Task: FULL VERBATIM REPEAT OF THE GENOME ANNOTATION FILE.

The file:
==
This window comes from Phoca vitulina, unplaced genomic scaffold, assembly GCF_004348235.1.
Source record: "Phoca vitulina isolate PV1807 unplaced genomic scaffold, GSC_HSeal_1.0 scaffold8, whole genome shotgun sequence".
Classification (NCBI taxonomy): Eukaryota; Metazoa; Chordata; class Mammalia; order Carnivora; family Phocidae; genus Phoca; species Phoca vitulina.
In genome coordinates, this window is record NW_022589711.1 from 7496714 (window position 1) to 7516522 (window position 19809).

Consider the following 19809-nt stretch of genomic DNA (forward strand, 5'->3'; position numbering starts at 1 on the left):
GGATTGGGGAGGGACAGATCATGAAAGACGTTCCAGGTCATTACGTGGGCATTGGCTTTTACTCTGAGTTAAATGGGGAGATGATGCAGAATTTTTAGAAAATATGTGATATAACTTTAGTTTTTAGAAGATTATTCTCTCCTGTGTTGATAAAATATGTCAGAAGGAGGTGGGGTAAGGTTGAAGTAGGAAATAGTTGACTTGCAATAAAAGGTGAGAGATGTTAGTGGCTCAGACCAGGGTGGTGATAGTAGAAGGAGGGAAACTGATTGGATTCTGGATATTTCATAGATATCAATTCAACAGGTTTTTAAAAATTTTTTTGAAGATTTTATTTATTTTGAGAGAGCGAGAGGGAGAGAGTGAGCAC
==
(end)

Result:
This window comes from Phoca vitulina, unplaced genomic scaffold, assembly GCF_004348235.1.
Source record: "Phoca vitulina isolate PV1807 unplaced genomic scaffold, GSC_HSeal_1.0 scaffold8, whole genome shotgun sequence".
Classification (NCBI taxonomy): Eukaryota; Metazoa; Chordata; class Mammalia; order Carnivora; family Phocidae; genus Phoca; species Phoca vitulina.
In genome coordinates, this window is record NW_022589711.1 from 7496714 (window position 1) to 7516522 (window position 19809).

Consider the following 19809-nt stretch of genomic DNA (forward strand, 5'->3'; position numbering starts at 1 on the left):
GGATTGGGGAGGGACAGATCATGAAAGACGTTCCAGGTCATTACGTGGGCATTGGCTTTTACTCTGAGTTAAATGGGGAGATGATGCAGAATTTTTAGAAAATATGTGATATAACTTTAGTTTTTAGAAGATTATTCTCTCCTGTGTTGATAAAATATGTCAGAAGGAGGTGGGGTAAGGTTGAAGTAGGAAATAGTTGACTTGCAATAAAAGGTGAGAGATGTTAGTGGCTCAGACCAGGGTGGTGATAGTAGAAGGAGGGAAACTGATTGGATTCTGGATATTTCATAGATATCAATTCAACAGGTTTTTAAAAATTTTTTTGAAGATTTTATTTATTTTGAGAGAGCGAGAGGGAGAGAGTGAGCAC